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What type of images will work

If you are scanning images yourself from photographs it is better to save them in either tif or eps format. These image formats will preserve the colour and sharpness of your pictures the best. File formats like gif or jpg compress the pictures colour and pixel resolution and this can cause colour shifts and blurriness.

Since jpg, png and gif are the most predominant image formats on the web, it follows that it’s not a good idea to simply lift an image from a website and use it in your layout. Images that are in these formats are typically low resolution and cannot be used for professional printing unless they are large in size.

Bleeds

When you do not want a white border on your printing and you want the image to extend beyond the edge of the page. Any time an image or a colour is printed to the edge of a page, the image or colour should extend 5mm off the edge so that when the page is trimmed on a mechanical cutter, small variations in the trim will not result in a white line down the edge of the page. Please refer to our templates which are at the bottom of every product page.

Rich Black Colour

When you want an area of solid black in your layout, 100% black (K) is not enough; use Rich Black, which contains a CMYK mix of 220% as represented by C:40% \ M:40% \ Y:40% \ K:100%. Do not use higher values for C, M and Y; it will create an oily appearance instead of the saturated black you want.

Gradients

Gradients are commonly used in printing and in most instances work fine. However, when a gradient is used it is crucial that it should be created in Adobe Photoshop®, which has proven to give good results. Other programs produce gradients of less than 10%, which our RIPs will interpret as 0%. This results in banding or striping, which frequently makes customers unhappy and we never want that.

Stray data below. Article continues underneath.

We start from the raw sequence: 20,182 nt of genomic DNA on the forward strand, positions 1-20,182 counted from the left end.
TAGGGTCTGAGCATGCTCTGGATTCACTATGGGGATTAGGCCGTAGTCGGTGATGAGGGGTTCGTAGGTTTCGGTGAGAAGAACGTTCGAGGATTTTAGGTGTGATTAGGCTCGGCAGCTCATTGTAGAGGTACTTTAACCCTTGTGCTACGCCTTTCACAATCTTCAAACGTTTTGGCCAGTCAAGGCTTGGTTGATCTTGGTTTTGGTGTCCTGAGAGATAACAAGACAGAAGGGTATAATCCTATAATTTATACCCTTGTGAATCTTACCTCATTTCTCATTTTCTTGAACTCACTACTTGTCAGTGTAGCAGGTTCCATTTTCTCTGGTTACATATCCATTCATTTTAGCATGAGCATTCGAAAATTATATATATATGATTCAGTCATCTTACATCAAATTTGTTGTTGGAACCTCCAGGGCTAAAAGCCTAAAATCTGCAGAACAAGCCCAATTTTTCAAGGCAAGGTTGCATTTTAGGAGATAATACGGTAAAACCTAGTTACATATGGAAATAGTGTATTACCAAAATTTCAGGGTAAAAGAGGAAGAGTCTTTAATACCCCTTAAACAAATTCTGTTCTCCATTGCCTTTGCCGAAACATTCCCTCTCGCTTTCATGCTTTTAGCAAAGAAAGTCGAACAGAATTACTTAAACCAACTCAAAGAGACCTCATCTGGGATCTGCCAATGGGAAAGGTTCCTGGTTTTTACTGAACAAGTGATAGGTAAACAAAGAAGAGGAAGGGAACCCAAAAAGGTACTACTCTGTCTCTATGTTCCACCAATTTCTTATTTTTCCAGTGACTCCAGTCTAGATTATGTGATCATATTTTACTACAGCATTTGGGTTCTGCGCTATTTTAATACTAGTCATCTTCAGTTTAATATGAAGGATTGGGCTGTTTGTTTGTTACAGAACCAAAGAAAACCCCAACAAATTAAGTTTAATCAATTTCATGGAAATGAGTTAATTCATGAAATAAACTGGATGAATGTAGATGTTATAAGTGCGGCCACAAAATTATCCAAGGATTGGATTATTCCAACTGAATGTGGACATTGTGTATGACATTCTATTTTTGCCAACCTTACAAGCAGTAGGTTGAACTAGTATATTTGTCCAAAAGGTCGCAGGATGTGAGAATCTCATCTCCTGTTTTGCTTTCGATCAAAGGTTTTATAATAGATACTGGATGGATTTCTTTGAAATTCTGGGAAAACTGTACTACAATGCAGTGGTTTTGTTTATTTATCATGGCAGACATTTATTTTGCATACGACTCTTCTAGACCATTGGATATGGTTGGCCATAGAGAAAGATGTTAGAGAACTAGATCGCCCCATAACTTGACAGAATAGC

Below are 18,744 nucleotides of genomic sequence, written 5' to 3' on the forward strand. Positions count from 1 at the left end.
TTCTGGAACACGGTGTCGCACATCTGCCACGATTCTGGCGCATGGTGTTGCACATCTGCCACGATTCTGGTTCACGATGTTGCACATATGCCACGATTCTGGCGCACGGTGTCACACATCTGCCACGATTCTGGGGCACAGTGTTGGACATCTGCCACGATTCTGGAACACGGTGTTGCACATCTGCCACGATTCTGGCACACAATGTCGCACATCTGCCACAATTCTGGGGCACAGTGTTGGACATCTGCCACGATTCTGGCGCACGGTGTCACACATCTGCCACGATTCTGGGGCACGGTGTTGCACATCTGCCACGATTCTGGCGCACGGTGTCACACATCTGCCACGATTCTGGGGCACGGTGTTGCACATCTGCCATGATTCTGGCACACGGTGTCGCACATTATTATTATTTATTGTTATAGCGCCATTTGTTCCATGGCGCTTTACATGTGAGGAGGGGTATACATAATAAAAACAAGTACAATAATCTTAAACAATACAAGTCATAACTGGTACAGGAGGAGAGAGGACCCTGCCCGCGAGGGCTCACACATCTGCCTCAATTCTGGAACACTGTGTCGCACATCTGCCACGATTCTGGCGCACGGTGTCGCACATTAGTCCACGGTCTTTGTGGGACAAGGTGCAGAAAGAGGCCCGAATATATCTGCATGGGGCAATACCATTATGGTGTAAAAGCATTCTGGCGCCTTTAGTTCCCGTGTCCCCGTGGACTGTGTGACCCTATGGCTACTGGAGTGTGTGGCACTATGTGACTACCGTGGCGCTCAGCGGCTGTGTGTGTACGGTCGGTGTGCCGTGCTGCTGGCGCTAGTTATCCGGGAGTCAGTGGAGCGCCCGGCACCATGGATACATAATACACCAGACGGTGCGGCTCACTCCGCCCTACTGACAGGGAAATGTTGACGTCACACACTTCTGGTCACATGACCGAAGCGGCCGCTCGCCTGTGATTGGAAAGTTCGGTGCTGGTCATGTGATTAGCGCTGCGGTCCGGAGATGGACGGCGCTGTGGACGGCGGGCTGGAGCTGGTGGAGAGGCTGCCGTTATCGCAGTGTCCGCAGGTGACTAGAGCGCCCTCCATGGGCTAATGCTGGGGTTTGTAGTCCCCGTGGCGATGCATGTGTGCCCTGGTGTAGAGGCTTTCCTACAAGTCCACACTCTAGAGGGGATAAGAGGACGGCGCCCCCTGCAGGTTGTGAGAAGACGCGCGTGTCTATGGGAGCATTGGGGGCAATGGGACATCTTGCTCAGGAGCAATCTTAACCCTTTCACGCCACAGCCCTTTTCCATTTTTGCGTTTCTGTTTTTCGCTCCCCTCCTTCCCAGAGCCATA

Getting to grips with paper sizes

A Series – A Series is used for most types of general printing i.e. Stationery, publications, brochures and flyers etc. The most common sizes are A4 for stationery and documents, A5 for books and A6 for postcards. Below illustrates the relationship between the different A sizes. You’ll see that all the sizes are in proportion to one another, with A0 being twice the size of A1, which in turn is twice the size of A2 and so on.

A0 841 x 1189mm
A1 594 x 841mm
A2 420 x 594mm
A3 297 x 420mm
A4 210 x 297mm
A5 148 x 210mm
A6 105 x 148mm

C Series – C Series is used for envelopes, designed to take A series paper. e.g. C4 is used for A4, C5 for A5 and so on. DL envelopes take A4 sheets folded into three.

C0 917 x 1297mm
C1 648 x 917mm
C2 458 x 648mm
C3 324 x 458mm
C4 229 x 324mm
C5 162 x 229mm
C6 114 x 162mm
C7 81 x 114mm
C8 57 x 81mm
DL 110 x 220mm

Creating outlines

When sending digital files to us where the original has been designed in a vector-based program such as Adobe Illustrator®, you must create outlines. Outlining eliminates the need to send fonts along with your files while still achieving a nice crisp typeface.

Vector versus render images

Vector drawings are defined mathematically. They are resolution-independent, so they can be scaled to any size with absolutely no loss of quality. Bitmaps are defined by their pixels, so they cannot be scaled to larger output size without loss of resolution. Always where possible send your artwork in vector format for better results.

Scanning

You should scan your images using a resolution of 300dpi at the final dimensions you intend to use them so that your colours will look smooth, and hard objects will look sharp. In other words don’t scan at 300dpi and then enlarge the picture by 200% in your layout program! This is another reason why you should not use images that are taken from websites; they are probably only 72dpi in resolution and will look very blurry if printed. See our Resolution tips below for more information.

Will my printing look exactly as it does on my monitor

There are some small differences. Scanners and digital cameras create images using combinations of just three colours: Red, Green and Blue (called “RGB”). These are the colours that computers use to display images on your screen. But printing presses print full colour pictures using a different set of colours: Cyan (blue), Magenta (red), Yellow and Black (called “CMYK”). So at some stage your RGB file must be translated to CMYK in order to print it on a printing press. This is easily done using an image editing program like PhotoShop®.

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